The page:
National Night Out|Event unites police and community

Published 10:51 am Thursday, August 6, 2009

Special to the Daily News

Washington’s sixth-annual National Night Out celebration returned to Beebe Memorial Park on Tuesday, helping to show off the city’s newly renovated park.
The celebration, sponsored by local police and businesses, was held to recognize the cooperation between the Washington Police Department and the community and the need to curb crime, illegal drugs and violence in the city.
National Night Out events are held across the country through block parties, concerts and cookouts in an effort to heighten crime and drug-prevention awareness and generate support for anti-crime programs.
Event organizer April Corbett’s aim was to unite the community with law-enforcement officers to send a message to criminals in Washington.
“We want the community and law enforcement to show that we are dedicated to stopping crime and drugs, and that we are building a better community,” said Corbett, coordinator of the police department’s Project Next Step, a program that works with at-risk people to help them avoid lives of crime.
The event celebrated cooperation between and understanding among the community and law-enforcement agencies. There were plenty of officers and residents on hand for the music, food and activities offered at the event.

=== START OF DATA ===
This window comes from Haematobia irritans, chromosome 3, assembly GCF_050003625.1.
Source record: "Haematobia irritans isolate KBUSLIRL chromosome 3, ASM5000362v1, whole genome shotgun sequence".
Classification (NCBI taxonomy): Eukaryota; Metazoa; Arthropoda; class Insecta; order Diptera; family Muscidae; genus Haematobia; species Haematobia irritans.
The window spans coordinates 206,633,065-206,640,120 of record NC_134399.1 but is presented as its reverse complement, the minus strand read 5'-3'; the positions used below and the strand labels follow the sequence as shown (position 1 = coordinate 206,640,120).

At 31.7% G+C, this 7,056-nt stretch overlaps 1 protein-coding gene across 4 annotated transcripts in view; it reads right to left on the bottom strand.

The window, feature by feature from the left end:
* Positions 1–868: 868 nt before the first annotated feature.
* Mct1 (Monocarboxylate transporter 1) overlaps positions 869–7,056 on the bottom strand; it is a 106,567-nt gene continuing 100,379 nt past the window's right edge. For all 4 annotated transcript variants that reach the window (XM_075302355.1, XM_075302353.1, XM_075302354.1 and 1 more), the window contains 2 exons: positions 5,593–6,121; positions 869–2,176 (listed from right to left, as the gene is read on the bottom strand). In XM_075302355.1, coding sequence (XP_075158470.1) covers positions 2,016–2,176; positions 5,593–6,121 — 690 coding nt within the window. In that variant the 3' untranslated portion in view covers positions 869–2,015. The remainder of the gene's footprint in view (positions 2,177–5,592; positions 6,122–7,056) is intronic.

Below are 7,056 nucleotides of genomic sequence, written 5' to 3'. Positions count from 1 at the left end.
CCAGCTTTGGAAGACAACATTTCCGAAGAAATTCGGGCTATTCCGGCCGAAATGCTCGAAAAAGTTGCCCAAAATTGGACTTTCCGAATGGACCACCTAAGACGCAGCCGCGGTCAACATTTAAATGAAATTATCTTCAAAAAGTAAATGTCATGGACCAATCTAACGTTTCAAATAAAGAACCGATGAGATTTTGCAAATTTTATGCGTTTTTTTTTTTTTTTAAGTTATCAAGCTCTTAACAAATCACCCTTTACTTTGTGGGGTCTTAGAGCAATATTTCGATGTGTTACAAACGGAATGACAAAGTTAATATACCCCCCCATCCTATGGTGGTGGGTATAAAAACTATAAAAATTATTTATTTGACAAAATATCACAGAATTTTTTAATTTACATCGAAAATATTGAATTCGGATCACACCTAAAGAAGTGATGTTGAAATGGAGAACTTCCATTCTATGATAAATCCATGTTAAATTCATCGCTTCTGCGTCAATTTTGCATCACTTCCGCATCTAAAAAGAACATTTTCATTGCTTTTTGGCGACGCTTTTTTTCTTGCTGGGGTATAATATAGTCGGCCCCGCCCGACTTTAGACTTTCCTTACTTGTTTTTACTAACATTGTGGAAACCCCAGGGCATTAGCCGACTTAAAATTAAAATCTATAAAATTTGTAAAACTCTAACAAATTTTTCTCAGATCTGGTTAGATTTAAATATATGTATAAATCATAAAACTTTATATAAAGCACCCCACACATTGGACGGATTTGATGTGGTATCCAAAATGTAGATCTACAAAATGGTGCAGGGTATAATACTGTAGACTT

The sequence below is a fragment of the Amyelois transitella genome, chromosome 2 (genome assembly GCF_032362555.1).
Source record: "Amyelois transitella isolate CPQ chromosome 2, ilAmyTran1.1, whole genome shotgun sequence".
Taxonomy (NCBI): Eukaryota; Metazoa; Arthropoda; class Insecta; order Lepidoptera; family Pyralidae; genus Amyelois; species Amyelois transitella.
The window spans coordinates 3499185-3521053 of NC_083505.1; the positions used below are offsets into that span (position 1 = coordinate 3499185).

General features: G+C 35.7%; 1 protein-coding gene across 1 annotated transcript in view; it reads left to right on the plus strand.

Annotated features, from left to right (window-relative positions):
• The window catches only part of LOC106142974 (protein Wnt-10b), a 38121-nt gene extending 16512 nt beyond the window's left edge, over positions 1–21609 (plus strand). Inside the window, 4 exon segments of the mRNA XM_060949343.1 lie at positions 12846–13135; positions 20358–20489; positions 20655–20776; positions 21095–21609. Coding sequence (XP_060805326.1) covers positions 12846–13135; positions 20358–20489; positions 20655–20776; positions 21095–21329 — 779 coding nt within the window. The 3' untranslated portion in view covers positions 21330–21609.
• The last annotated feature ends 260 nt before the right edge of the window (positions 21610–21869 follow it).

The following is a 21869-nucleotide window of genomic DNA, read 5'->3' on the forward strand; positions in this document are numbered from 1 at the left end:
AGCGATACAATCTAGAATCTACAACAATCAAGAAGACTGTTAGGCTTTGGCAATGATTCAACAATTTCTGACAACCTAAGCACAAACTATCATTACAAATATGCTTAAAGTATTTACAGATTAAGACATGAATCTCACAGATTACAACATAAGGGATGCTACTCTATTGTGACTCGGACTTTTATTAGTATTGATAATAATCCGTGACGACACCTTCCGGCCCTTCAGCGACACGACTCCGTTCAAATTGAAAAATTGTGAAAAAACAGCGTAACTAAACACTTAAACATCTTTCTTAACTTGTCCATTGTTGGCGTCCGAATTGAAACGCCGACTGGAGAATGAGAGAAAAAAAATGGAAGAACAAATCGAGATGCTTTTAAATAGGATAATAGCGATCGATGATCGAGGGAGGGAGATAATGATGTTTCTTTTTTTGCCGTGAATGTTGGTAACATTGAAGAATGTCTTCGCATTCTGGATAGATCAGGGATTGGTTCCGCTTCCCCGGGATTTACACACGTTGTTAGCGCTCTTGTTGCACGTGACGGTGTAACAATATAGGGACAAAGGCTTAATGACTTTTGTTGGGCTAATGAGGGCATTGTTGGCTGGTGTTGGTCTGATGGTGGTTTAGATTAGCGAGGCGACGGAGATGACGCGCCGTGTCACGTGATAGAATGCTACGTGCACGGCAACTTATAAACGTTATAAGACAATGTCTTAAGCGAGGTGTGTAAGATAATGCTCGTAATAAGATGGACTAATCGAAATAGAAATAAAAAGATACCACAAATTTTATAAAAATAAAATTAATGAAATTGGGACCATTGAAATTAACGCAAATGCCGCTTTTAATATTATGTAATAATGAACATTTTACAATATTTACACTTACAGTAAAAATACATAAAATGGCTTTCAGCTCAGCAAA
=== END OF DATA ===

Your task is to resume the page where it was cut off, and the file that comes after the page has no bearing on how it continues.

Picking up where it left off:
Mayor Judy Meier Jennette opened the celebration by speaking about the National Night Out program and the relationship between the community and police department. Jennette praised the night as a nationwide effort to increase awareness of crime, and she encouraged the development of friendships and trust among the community and police officers,
Although Jennette acknowledged that observing National Night Out is not the answer to fighting crime, drugs and violence, she noted that National Night Out represents the positive spirit that can make neighborhoods a better place.
Police Chief Mick Reed praised the event, saying, “It’s kind of a special that this community has made so much progress, while knowing full well we’ve got a long way to go.”
Washington Housing Authority representative Melvin Ward turned up for the event out of his love for the community.
“This kind of event brings out the community,” Ward said.
Ward, who usually works as a disc jockey at such community events, was happy to be with the community at the celebration.
“I’m just a people person,” Ward said.
Featured at the event were musical and performing acts from the community. Those acts included Deeper Life Ministries’ Warrior Dance Team and St. Peter Episcopal Church’s Praise Band.
Complimentary concessions for the event were provided by the Salvation Army and the police department, which supplied hot dogs and soft drinks.
Organizers plan for the event to return next year for its seventh-consecutive appearance.